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Three members from R&S at JGI went to this Volunteer Day for youth. We shared the story of Sadako Sasaki and the 1,000 paper cranes, and we also taught participants how to make origami cranes from reused magazine paper. We also spread the Roots & Shoots message!
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This project started last year. We discovered that the area we live in once supported Monarchs and served as a "fly way" in their migrations. Eventually, we planted 7 milkweed plants. The planting almost didn't happen, due to the misconceptions held by of the administration, who feared that milkweed was a toxic plant that could harm children. We gathered even more information and, in the end, the information we collect could not be refuted and we were granted permission to plant milkweed in our garden. This fall, we extended the garden with more weeding. We placed newspaper (10 layers thick!) all over the area and covered that with compost. This is suppose to keep out the existing weeds, giving our seeds a chance to sprout. If all goes right, our mature milkweed will be surrounded by wildflowers designed for butterflies, especially the Monarchs.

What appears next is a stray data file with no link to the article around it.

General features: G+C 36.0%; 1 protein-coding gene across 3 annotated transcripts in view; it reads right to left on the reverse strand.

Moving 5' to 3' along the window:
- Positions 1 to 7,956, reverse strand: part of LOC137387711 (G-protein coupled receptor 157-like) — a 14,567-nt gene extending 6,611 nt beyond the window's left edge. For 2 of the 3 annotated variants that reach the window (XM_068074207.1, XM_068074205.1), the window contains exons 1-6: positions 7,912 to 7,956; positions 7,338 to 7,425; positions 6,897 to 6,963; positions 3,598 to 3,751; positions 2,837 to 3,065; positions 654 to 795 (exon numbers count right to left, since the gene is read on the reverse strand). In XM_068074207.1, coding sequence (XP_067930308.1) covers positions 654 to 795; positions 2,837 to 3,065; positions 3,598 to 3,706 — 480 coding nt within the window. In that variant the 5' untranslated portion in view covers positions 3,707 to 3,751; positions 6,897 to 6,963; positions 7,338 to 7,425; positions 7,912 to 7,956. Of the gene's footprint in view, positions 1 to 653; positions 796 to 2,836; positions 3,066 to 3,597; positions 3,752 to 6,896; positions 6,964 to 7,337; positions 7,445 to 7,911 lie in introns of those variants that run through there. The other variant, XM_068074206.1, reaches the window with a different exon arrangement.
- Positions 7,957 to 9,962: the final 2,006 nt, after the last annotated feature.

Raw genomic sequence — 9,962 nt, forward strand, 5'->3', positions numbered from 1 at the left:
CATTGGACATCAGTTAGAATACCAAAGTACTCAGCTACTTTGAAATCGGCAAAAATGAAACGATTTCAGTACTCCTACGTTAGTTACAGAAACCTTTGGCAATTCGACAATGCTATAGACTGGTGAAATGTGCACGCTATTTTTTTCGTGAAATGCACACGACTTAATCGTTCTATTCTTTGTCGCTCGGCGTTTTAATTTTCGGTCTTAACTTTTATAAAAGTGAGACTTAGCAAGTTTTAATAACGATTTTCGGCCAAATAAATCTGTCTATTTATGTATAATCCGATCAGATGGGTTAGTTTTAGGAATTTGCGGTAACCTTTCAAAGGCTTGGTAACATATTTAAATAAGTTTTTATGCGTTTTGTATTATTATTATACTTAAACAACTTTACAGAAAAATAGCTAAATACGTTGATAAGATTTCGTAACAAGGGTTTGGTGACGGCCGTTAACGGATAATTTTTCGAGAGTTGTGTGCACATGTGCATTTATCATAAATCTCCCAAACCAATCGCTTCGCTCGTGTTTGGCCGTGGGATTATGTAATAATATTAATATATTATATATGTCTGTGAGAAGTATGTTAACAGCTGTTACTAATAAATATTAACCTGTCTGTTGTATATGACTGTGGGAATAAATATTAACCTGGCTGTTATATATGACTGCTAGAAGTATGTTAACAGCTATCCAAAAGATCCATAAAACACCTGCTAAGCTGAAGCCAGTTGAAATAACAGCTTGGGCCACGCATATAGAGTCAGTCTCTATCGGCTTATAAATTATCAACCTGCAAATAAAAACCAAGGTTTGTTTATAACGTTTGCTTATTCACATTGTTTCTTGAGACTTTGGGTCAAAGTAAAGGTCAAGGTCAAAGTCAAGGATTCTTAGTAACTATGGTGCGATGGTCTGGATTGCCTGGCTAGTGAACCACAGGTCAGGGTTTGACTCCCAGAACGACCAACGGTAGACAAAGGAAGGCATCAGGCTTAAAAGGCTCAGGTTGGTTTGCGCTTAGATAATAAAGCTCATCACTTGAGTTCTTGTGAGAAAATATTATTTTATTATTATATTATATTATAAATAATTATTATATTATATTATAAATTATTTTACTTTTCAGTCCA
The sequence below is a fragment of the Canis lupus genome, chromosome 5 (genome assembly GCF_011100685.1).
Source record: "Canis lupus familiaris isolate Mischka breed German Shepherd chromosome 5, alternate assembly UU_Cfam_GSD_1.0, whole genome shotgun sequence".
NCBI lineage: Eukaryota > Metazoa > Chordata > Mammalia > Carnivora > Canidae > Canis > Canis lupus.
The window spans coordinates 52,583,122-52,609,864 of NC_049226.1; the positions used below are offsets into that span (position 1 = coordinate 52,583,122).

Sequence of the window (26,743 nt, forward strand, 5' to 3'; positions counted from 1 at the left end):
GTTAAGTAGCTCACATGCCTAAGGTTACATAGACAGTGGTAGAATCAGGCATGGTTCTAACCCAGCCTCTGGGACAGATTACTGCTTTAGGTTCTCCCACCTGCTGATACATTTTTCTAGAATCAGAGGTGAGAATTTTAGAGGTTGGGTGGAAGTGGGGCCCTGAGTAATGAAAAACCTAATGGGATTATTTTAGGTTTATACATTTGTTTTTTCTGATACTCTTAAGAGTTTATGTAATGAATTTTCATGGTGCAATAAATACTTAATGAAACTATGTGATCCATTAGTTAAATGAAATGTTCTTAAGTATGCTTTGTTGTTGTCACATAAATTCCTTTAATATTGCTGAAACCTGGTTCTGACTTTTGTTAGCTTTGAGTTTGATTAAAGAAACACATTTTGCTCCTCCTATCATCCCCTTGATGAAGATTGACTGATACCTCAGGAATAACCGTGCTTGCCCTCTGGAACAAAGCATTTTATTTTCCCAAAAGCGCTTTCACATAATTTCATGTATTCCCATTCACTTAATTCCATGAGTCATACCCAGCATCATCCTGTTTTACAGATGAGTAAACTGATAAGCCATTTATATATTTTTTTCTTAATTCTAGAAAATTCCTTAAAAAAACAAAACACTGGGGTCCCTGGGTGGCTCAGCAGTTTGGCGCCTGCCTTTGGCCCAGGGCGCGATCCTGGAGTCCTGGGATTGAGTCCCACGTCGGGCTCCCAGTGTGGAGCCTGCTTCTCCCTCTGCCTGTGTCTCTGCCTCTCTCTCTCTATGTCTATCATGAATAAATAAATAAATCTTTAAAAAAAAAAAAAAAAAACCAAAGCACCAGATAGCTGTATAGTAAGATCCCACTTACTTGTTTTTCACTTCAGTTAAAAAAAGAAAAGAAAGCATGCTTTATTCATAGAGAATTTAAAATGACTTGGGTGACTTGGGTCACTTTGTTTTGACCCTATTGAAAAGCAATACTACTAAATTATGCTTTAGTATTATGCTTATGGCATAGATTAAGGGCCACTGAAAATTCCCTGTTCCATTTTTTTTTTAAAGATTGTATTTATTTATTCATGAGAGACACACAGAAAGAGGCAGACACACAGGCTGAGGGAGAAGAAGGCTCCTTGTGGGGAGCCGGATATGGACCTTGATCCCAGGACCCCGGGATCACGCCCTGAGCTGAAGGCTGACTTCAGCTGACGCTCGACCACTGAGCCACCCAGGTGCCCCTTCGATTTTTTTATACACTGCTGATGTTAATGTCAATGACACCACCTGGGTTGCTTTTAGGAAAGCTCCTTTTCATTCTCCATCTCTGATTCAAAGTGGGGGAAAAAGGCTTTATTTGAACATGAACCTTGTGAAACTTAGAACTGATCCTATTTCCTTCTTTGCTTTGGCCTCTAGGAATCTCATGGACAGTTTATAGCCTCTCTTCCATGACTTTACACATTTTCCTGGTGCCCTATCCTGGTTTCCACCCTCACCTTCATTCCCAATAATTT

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For our wildflower garden, we used a re-seeding technique called "seed balls". These marble sized balls are made out of seeds, compost, and red clay ,and they have been used to re-seed areas after fires, or to re-establish native seeds to an area. Eventually, the 'balls' break down in the rain, giving a fertile place for seed to sprout and take root. They are easy and fun to make (think playing in the mud!). The recipe is 2 parts high quality seed, 3 parts compost, and 5 parts powdered red clay (this is the most difficult thing to find). Mix just enough water to make a very thick clay (do not use too much water!), then allow them to dry. Finally, just throw them into the garden. There is no need to dig holes or bury them.
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In December, Tom McCall Roots & Shoots became aware that there was real poverty in our community. We decided to do something about it. Working though our local family resource food bank, we "adopted" two families with the goal of providing them with a more joyful holiday than their circumstances would allow. One family was made up of a single mother and 3 children, and the other was a single mother with 2 children. Although the actual families were kept anonymous, we able to develop a profile of needs and want of each family member. We collected gifts and food, and with money we raised, we purchased substantial gift certificates from local stores and markets. By working together, we were able to really make a difference for some of those less fortunate than us. In the process, we raised our own awareness of the issues of poverty and homelessness.